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roadblocks from temecula, california, to sheboygan, wisconsin, to the high-profile one near ground zero. is this really about a building or is it about something bigger? >> it's about the growing hatr hatred, you know, against muslims. >> reporter: salim's 20-year-old sister dema says for the first time she's scared. >> it's very disappointing. it really is, because this country was founded upon freedom of religion. >> reporter: across town this morning, 10-year-old zaid abuzahrarks had more than on his mind than school. last week at recess some bullies learned he was muslim. >> and they started calling me terrorist. you're a muslim. this is america. >> reporter: how did it make you feel? >> awkward, sad, like, surprising. >> reporter: a surprise to many here who watched the news and wonder. >> first amendment, ever since i was little and had to memorize it, freedom of religion, it says
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it. >> reporter: in that first amendment, another right-- freedom of speech, some just hard tore hear. seth doane, cbs news, murfreesboro, tennessee.
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>> smith: some remarkable news tonight about the nation's highways-- they are getting safer. last year, fewer than 34 how americans died in crashes. that's a big number, but nancy cordes reports that's the smallest number since before the
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interstate highway system was created. >> reporter: not since 1950 have traffic deaths been this low. plunging nearly 10% in 2009 to 33,800. why? partly because safety features like side curtain airbags are increasingly becoming standard equipment, along with antiroll over technology and electronic stability control. the car on top has it. the car on the bottom doesn't. >> buckle up, day and night, or expect a ticket. >> reporter: public campaigns promoting seat belt use. and railing against distracted driving may also be paying off. >> talking and texting while driving isn't worth the risk. >> no one needs to die today. >> reporter: but there's another major reason for the dip, say auto experts, and that is the nation's weak economy. >> teenagers aren't driving. people who might go to a bar on saturday night are cutting back on that. so the riskiest drivers aren't on the road, and traffic death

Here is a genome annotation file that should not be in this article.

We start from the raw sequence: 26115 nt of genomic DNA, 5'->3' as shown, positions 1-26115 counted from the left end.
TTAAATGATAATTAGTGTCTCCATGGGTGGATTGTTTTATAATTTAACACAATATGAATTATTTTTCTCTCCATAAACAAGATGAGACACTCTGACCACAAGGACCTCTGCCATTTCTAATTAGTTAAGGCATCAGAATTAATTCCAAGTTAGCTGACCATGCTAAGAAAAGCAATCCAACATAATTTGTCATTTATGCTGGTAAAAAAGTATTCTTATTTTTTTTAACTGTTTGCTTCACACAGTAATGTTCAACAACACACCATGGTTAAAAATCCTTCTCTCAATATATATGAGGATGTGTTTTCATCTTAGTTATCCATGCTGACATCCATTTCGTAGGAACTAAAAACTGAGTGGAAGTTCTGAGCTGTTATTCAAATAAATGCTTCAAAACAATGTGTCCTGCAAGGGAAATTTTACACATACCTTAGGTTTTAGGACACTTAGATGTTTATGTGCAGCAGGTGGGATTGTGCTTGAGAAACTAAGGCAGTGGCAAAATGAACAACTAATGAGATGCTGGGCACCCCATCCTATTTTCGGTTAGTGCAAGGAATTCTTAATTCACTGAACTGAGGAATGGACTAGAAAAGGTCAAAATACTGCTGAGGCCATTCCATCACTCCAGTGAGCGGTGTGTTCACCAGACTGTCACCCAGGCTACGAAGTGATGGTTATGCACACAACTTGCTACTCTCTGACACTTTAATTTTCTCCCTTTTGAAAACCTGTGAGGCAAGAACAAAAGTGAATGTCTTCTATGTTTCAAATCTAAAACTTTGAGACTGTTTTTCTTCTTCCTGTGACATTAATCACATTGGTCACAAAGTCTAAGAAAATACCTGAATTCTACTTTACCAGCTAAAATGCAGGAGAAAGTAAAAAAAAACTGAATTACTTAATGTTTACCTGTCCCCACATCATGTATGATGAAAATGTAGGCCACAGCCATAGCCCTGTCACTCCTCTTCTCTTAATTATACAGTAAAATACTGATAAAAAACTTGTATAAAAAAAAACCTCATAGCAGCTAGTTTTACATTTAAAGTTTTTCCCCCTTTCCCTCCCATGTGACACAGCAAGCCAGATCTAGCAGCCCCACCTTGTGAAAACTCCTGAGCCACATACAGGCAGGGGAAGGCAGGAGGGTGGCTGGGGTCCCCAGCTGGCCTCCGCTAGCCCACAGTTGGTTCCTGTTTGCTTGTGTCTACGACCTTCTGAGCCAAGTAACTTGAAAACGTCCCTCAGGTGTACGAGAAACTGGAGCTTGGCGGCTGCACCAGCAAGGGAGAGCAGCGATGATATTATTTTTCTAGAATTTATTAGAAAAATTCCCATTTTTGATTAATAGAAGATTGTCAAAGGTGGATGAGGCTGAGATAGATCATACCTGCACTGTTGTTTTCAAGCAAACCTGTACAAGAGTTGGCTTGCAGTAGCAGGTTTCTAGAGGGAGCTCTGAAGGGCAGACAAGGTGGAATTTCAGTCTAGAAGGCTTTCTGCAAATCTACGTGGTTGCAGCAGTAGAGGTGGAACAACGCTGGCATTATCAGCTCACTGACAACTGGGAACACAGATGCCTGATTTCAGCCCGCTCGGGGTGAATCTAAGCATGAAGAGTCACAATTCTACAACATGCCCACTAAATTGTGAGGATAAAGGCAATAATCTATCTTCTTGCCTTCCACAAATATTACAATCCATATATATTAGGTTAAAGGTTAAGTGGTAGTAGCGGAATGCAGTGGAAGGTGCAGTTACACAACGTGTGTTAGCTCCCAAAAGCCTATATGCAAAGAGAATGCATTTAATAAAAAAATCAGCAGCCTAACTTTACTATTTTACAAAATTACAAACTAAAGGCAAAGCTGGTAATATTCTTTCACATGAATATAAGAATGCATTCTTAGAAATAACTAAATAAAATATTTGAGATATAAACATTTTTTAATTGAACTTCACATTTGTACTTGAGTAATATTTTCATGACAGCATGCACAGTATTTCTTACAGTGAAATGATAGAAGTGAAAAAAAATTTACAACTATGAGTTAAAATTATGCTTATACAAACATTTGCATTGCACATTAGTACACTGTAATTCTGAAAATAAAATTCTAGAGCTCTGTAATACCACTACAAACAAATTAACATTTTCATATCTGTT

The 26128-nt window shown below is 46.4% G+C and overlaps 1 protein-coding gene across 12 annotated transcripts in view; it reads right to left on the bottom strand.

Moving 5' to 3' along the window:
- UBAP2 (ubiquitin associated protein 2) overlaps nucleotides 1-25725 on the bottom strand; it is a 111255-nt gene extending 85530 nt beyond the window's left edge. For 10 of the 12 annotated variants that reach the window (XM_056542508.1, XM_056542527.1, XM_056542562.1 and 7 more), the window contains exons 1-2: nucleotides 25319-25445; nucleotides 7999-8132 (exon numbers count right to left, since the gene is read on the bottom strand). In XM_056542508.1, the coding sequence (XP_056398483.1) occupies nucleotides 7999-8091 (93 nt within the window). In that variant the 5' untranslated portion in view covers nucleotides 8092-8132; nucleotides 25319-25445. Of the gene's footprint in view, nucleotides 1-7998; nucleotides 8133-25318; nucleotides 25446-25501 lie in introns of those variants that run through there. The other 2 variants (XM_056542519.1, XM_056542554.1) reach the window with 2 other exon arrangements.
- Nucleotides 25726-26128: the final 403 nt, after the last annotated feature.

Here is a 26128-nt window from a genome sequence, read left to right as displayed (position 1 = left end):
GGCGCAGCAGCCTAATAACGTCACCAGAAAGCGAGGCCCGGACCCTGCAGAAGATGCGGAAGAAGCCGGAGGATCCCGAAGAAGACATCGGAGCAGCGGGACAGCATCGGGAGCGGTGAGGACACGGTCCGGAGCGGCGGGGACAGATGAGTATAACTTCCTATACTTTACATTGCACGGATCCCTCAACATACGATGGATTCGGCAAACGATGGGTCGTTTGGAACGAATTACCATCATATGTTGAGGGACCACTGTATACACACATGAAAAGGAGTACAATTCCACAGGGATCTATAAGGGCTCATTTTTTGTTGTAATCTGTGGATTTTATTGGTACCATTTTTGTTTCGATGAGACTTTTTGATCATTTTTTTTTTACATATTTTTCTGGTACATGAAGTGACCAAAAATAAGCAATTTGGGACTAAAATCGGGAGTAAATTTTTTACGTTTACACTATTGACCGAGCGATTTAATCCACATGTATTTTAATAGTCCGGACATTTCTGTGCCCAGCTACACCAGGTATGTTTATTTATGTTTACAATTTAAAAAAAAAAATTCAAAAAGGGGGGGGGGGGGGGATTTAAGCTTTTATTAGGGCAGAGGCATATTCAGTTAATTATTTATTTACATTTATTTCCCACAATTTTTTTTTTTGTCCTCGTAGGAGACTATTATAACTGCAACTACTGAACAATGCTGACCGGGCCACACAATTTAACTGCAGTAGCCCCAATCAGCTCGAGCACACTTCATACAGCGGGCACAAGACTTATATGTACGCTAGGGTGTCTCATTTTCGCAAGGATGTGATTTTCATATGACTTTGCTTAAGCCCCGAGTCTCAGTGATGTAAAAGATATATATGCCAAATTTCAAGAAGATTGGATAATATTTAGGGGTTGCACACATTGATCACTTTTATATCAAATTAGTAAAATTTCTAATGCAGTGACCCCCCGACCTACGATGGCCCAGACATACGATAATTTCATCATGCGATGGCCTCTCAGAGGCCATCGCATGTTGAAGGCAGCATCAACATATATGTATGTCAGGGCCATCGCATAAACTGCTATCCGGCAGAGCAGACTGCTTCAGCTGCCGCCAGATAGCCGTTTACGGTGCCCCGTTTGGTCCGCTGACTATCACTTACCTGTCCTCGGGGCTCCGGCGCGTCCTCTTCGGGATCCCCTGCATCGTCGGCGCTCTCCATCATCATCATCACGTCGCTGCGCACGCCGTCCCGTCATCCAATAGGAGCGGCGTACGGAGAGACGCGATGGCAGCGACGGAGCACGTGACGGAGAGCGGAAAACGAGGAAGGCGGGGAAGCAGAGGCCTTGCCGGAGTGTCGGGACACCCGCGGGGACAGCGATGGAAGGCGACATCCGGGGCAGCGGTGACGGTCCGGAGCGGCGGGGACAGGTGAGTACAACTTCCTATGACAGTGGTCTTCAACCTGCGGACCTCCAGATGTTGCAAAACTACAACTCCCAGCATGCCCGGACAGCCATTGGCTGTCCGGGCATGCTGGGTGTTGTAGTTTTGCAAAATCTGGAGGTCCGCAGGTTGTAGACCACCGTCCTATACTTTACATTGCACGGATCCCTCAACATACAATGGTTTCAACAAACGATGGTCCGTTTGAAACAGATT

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goes down. >> reporter: that could help explain why motorcycle fatalities were also down in 2009. for the first time in 12 years. harry. >> smith: nancy cordes in washington tonight. thanks. there is a new kind of speed bump for drivers in vancouver, canada. as children went back to school this week, traffic safety officials placed a 3 d sign on a busy street. it looks like a little girl chasing a ball, but it's actually an optical illusion, a virtual reminder to drivers to slow down and keep their eyes on the road. katie is in los angeles tonight getting ready for tomorrow's special stan broadcast. stand up to cancer broadcast. katie. >> couric:ed stand up 2 cancer funds dream team friday all across the country, scientists from different institutions working together to fight this disease. up next you'll meet the dream team that's targeting pancreatic cancer and the progress that's
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being made.
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>> couric: tomorrow night, cbs and the other major networks are joining forces once again to
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bring you stand up 2 cancer, a program designed to raise awareness of the disease and raise money to fight it. some of that money is funding research against one of the deadliest forms of cancer, pancreatic. this year, more than 43,000 americans will be diagnosed with it, and nearly 37,000 will die of it. it's already claimed the lives of people like michael landon, patrick swazey, and my sister, emily. but now, thanks to cutting edge research, more and more patients have reason to hope. howard young was living the dream. >> how you doing? >> couric: the atlanta beer distributor had a business he loved and a family he cherished. >> 42 years old, i thought i was bulletproof, just felt like everything was going along great rnls then came a devastate, diagnosis-- pancreatic cancer, a disease with the lowest survival rate of all cancers.